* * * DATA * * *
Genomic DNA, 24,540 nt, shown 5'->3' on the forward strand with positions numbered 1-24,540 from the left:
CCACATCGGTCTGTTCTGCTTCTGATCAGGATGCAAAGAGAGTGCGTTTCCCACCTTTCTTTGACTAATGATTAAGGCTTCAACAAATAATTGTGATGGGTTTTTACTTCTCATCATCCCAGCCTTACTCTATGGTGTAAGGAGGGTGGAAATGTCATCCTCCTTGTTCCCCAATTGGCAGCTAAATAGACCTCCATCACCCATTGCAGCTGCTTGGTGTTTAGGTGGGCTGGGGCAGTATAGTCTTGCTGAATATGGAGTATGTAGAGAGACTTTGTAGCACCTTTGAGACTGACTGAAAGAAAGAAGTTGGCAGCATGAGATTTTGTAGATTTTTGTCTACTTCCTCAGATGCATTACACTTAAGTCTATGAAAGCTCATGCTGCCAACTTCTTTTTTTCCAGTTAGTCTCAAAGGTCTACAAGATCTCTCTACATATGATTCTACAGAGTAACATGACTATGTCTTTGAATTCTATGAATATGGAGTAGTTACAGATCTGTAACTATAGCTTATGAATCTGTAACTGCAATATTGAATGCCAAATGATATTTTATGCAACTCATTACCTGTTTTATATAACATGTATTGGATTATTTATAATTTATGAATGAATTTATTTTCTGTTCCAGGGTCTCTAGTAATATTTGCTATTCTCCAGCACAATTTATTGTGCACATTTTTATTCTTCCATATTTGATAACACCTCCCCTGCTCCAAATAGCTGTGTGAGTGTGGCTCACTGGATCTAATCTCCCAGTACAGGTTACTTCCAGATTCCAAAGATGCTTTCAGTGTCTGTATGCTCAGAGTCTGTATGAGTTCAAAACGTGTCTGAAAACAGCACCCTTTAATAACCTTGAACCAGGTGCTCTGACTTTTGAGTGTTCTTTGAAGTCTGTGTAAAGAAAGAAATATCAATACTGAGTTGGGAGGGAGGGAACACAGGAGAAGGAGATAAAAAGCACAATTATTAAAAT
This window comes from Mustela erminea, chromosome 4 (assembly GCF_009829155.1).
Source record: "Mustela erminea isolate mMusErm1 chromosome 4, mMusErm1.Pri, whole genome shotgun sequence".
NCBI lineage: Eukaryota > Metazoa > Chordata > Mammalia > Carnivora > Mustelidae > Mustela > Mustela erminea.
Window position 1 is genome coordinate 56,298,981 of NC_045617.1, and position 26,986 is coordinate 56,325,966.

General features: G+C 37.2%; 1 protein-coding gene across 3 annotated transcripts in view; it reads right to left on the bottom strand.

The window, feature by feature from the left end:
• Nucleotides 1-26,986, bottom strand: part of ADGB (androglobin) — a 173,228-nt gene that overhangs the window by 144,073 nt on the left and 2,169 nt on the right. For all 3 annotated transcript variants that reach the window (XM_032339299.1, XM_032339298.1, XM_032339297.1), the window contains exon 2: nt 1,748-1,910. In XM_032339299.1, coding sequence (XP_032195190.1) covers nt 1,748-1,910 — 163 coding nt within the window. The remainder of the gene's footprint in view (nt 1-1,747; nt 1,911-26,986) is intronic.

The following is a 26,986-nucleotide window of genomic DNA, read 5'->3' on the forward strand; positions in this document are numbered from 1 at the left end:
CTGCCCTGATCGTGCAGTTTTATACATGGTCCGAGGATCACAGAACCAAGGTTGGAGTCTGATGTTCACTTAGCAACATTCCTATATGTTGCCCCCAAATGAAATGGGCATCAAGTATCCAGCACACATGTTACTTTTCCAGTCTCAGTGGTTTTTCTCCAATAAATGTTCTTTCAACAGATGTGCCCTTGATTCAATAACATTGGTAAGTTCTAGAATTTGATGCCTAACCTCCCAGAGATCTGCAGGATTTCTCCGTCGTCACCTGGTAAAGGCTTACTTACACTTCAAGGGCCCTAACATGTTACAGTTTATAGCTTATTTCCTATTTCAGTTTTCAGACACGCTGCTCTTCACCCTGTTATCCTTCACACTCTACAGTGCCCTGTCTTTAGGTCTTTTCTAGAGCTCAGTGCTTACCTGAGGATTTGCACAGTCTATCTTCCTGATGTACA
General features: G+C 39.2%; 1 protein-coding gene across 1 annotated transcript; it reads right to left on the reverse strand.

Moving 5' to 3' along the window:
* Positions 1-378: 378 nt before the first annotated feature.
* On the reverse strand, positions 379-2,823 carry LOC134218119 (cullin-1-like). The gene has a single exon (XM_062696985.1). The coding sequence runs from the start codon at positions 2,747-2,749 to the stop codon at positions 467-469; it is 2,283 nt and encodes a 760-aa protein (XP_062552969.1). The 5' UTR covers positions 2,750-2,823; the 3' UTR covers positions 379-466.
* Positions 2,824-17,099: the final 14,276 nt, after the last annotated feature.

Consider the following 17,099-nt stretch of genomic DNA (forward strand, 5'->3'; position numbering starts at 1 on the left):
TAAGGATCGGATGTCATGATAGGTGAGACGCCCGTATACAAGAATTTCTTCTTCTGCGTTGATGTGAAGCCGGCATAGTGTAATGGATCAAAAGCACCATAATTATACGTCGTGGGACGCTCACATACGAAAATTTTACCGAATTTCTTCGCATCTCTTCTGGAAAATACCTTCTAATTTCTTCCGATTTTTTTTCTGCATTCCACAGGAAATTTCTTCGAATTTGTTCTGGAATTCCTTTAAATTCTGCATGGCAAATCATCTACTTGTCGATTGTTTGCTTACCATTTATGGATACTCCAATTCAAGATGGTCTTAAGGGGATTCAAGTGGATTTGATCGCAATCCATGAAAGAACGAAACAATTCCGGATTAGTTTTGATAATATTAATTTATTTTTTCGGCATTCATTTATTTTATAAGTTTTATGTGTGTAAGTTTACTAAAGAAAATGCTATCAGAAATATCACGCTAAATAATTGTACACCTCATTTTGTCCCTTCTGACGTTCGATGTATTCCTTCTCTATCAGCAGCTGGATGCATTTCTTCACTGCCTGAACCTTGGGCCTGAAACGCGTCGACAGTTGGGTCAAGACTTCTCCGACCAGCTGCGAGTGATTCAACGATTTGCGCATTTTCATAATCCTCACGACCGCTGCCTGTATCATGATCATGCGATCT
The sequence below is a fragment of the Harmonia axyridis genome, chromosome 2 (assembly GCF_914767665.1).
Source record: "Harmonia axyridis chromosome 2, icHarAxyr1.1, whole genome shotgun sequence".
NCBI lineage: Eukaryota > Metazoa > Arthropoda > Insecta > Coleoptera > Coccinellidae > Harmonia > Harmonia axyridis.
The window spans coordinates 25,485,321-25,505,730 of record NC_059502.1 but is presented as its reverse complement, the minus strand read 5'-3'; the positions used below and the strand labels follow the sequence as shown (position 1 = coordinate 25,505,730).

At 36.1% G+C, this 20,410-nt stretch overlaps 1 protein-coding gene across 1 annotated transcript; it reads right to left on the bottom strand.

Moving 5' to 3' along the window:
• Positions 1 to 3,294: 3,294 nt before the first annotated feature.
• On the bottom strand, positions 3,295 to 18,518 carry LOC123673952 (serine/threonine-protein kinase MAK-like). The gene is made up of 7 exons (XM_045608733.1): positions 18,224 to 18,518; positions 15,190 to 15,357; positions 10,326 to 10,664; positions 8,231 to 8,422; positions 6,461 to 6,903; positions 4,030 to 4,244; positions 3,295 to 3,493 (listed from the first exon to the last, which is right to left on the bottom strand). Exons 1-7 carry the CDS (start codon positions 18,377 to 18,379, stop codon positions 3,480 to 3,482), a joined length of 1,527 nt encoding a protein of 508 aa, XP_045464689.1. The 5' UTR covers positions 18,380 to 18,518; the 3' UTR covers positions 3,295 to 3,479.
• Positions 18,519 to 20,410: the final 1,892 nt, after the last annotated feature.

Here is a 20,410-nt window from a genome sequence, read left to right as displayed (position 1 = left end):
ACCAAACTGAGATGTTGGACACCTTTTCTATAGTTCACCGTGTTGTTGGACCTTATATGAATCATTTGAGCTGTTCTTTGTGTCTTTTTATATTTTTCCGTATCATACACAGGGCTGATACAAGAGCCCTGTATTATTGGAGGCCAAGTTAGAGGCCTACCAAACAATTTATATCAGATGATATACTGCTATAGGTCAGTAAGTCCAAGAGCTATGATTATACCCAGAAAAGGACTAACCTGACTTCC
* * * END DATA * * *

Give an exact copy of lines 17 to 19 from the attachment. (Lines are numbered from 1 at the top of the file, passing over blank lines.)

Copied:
Consider the following 17,099-nt stretch of genomic DNA (forward strand, 5'->3'; position numbering starts at 1 on the left):
TAAGGATCGGATGTCATGATAGGTGAGACGCCCGTATACAAGAATTTCTTCTTCTGCGTTGATGTGAAGCCGGCATAGTGTAATGGATCAAAAGCACCATAATTATACGTCGTGGGACGCTCACATACGAAAATTTTACCGAATTTCTTCGCATCTCTTCTGGAAAATACCTTCTAATTTCTTCCGATTTTTTTTCTGCATTCCACAGGAAATTTCTTCGAATTTGTTCTGGAATTCCTTTAAATTCTGCATGGCAAATCATCTACTTGTCGATTGTTTGCTTACCATTTATGGATACTCCAATTCAAGATGGTCTTAAGGGGATTCAAGTGGATTTGATCGCAATCCATGAAAGAACGAAACAATTCCGGATTAGTTTTGATAATATTAATTTATTTTTTCGGCATTCATTTATTTTATAAGTTTTATGTGTGTAAGTTTACTAAAGAAAATGCTATCAGAAATATCACGCTAAATAATTGTACACCTCATTTTGTCCCTTCTGACGTTCGATGTATTCCTTCTCTATCAGCAGCTGGATGCATTTCTTCACTGCCTGAACCTTGGGCCTGAAACGCGTCGACAGTTGGGTCAAGACTTCTCCGACCAGCTGCGAGTGATTCAACGATTTGCGCATTTTCATAATCCTCACGACCGCTGCCTGTATCATGATCATGCGATCT
The sequence below is a fragment of the Harmonia axyridis genome, chromosome 2 (assembly GCF_914767665.1).